Beijing Olympics: Wise eyes a three-peat, Gu eyes freestyle skiing history in China |

Beijing Olympics: Wise eyes a three-peat, Gu eyes freestyle skiing history in China

Will Graves
The Associated Press
David Wise competes during qualifications for the men's halfpipe skiing world championship on Feb. 7, 2019, in Park City, Utah. Wise is the two-time reigning Olympic gold medalist.
Rick Bowmer/AP

David Wise is playing with house money. And he knows it.

So, ask the only man to ever win Olympic gold in the halfpipe if he feels pressure bidding for a three-peat in China and the free-spirited 31-year-old freestyle skier just laughs.

“I really, truly feel like I’m going to be the hardest guy (to beat) because I have I have nothing to prove,” Wise said after finally locking in an Olympic spot on Jan. 7 with a runner-up finish at the U.S. Grand Prix in Mammoth Mountain, California. “I just get to go out there and enjoy the ride. I’m not going to be stressed.”

Stress is laying on the ground with your femur shattered, as Wise did following a crash in 2019. Stress is heading to the final pre-Olympic event needing to put together a podium-run to lock up a spot. Stress is standing atop the halfpipe on the sport’s biggest stage with a medal at stake. Heck, that’s the Reno, Nevada, native’s idea of a good time.

He figures to be in another battle with American teammates Alex Ferreira of Aspen — who he narrowly edged for gold in Pyeongchang four years ago — and Crested Butte’s Aaron Blunck among others. Wise, however, knows his legacy is firmly in place no matter how it goes. That freedom makes him perhaps even more dangerous.

“I’m not going to be saying, ‘I have to do this run for me,’” he said. “I look at it more as an opportunity. I have an opportunity to do what I’ve always loved to do in front of a huge crowd and represent the USA one more time. So it’s just opportunity. It’s like, ‘Yeah, let’s go do one more. I get one more chance. Let’s do this.’”

Eileen Gu is eyeing history of a different kind. The 18-year-old California-born star — who is just as comfortable posing for Vogue as she is creating a flexible relationship with the laws of gravity — will attempt to medal in all three disciplines: halfpipe, slopestyle and big air. And she’ll do it while competing for China, where her mother Yan emigrated from in her 20s.

It’s a decision Gu made in part to help grow the sport in a country that’s hardly a super power in the Winter Games.

“It’s awesome to be able to win a gold medal — there’s very few things in that moment that would feel greater,” Gu said. “But in the long run, it’s what you can do with the sport and what you can do with that platform.”

Don’t get her wrong. Gu wants to win. And if she can do it by playing a role in redefining what’s possible for a country of 1.4 billion, all the better.

“I (want to) be able to have those medals and to be able to feel like I changed someone’s life or changed the sport or introduced the sport to a country where it wasn’t before,” she said.

China's Eileen Gu waves to the camera after competing in the women's halfpipe skiing qualifiers of the U.S. Grand Prix and World Cup on Friday, March 19, 2021, at Buttermilk Ski Area in Aspen.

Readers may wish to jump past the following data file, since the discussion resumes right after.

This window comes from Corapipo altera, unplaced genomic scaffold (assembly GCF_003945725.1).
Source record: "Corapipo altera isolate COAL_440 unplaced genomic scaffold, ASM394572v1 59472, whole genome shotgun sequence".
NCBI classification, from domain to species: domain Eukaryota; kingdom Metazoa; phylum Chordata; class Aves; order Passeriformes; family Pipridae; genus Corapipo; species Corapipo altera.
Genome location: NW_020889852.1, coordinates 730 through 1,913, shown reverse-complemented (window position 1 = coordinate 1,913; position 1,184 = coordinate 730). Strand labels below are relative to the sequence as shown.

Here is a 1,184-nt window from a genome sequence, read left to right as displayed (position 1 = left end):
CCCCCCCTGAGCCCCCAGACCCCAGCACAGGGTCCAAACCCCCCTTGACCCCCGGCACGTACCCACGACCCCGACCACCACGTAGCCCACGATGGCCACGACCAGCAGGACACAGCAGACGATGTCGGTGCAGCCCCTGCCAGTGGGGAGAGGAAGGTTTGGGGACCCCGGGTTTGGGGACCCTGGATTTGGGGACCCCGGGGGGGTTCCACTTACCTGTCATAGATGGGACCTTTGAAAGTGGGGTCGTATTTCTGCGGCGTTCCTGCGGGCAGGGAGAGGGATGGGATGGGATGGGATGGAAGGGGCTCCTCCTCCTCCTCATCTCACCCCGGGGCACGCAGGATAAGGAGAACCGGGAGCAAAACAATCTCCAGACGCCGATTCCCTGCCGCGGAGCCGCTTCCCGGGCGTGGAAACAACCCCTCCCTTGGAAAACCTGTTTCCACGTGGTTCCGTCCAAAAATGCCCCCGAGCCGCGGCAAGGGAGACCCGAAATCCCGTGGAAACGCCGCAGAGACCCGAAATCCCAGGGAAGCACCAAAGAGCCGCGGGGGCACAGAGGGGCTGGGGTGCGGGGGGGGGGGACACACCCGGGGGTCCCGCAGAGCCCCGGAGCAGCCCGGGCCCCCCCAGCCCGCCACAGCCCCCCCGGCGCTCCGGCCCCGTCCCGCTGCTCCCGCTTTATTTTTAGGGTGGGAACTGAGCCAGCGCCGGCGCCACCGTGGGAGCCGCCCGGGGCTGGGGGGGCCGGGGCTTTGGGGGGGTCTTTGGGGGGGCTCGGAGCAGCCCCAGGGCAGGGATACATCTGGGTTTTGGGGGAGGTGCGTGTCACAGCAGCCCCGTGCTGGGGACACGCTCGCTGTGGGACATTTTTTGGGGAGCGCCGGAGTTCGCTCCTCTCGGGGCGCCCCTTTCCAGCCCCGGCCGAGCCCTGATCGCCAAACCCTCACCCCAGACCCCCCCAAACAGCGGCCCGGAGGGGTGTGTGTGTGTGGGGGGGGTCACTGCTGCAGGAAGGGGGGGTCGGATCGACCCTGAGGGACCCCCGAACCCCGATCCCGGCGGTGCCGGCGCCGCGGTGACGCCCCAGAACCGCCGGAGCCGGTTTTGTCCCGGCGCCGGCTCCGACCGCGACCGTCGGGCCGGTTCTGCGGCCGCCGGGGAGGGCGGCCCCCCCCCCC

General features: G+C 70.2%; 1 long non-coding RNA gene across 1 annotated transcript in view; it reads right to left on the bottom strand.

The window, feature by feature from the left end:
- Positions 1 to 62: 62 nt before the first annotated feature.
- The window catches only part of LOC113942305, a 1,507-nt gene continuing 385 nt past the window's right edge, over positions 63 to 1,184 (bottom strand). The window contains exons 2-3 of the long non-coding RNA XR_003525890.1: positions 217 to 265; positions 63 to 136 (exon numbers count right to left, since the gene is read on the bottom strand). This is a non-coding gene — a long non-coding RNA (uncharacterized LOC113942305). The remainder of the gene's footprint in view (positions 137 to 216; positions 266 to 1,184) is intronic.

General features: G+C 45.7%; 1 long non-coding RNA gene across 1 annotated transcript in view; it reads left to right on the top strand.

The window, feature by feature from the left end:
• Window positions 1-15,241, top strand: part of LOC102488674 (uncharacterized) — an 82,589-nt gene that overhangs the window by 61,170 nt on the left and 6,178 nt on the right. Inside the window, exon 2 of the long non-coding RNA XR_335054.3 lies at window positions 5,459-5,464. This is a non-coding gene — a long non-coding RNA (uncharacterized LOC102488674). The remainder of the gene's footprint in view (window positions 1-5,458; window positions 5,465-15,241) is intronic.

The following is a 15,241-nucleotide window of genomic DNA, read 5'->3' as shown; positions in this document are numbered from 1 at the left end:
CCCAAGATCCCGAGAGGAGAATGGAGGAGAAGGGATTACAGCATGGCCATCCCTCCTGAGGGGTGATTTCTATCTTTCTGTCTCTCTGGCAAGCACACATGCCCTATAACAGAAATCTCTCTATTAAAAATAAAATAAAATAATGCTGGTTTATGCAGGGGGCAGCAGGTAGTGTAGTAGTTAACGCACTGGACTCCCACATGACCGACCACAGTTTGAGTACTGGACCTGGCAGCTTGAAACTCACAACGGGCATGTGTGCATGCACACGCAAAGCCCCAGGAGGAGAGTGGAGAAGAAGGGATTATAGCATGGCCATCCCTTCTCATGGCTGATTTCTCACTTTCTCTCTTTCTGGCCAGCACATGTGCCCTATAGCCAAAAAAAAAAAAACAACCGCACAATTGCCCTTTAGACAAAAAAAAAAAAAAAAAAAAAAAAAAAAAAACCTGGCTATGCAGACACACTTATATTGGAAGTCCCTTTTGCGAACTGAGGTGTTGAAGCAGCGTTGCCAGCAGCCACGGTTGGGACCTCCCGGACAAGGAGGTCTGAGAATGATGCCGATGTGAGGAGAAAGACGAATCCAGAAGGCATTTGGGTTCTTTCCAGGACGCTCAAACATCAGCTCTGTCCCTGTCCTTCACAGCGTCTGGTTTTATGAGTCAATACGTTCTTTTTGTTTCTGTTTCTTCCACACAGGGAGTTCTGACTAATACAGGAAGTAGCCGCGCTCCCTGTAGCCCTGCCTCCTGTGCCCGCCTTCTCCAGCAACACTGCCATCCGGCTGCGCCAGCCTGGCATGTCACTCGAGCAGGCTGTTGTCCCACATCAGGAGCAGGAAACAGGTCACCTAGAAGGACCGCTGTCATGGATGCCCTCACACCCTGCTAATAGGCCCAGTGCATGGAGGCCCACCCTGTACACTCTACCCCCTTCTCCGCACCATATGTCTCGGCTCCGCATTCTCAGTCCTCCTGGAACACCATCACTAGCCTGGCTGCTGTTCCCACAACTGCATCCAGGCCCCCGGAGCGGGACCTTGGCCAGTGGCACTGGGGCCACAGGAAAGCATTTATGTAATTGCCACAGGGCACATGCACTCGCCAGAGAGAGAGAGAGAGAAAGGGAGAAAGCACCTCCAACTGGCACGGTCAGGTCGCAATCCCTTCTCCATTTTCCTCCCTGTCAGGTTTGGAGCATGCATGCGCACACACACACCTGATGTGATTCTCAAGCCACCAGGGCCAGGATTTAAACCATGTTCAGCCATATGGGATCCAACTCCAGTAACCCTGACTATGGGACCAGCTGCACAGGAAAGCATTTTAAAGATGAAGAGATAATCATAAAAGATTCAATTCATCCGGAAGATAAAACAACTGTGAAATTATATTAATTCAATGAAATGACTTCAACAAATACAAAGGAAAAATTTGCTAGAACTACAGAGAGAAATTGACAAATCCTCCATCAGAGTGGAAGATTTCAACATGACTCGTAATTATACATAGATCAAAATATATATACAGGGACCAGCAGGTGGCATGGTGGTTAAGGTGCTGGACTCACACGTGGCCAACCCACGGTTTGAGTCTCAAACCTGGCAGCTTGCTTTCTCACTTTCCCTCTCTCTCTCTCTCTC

Austin Colbert/The Aspen Times

Gu is a heavy favorite to claim gold in the halfpipe — where she is unbeaten this season — and is a threat in slopestyle and big air, which will be making its Olympic debut in freestyle skiing after being limited to snowboarding in Korea.

Other things to look for during what will be a very busy three weeks at Genting Snow Park and Big Air Shougang:

Mixed Aerials

Mixed team aerials will be one of seven new medal events added to the Olympic program in Beijing. In this contest, a national team consisting of three skiers — with at least one male and one female — will each attempt one trick off the jump. The three scores are combined for an overall total. The final is scheduled for Feb. 10.

The Russian team — known as the Russian Olympic Committee (ROC) for the Beijing Games — won the mixed team event at the 2021 world ski championships, with Switzerland taking second. The Americans took bronze behind a squad that consisted of Ashley Caldwell, Eric Loughran and Christopher Lillis.


As a kid, Canadian moguls standout Mikael Kingsbury placed a drawing of the Olympic rings on his bedroom ceiling and wrote: “I’m going to win.” Four years ago in Korea, Kingsbury’s prophecy came true.

The 29-year-old has long been a force on the moguls scene, winning six world championship titles and recording 70 World Cup wins. He’s returned to form after a training crash in December 2020 that resulted in two fractured vertebrae. One of the other top contenders will be Ikuma Horishima of Japan.

On the women’s side, Perrine Laffont of France is the defending Olympic champion. She’s currently third in the World Cup rankings, behind leader Anri Kawamura of Japan and Jakara Anthony of Australia. The Americans have a deep moguls team with Hannah Soar and Jaelin Kauf each having achieved the criteria for nomination.


Once an Alpine ski racer, ROC’s Sergey Ridzik crossed over to skicross and it’s been high-speed success ever since. Ridzik, the bronze Olympic medalist in 2018, and Sweden’s Sandra Naeslund clearly like the Beijing course as both won a World Cup event at the venue in November.

Don’t count out defending Olympic champion Brady Leman of Canada. He took second on the Beijing course. So did Swiss racer Fanny Smith, who earned Olympic bronze in 2018.

There will be a new women’s Olympic champion following the retirement of defending champion Kelsey Serwa of Canada. Her teammate, Brittany Phelan, remains a strong contender. She was the silver medalist in South Korea.

More Like This, Tap A Topic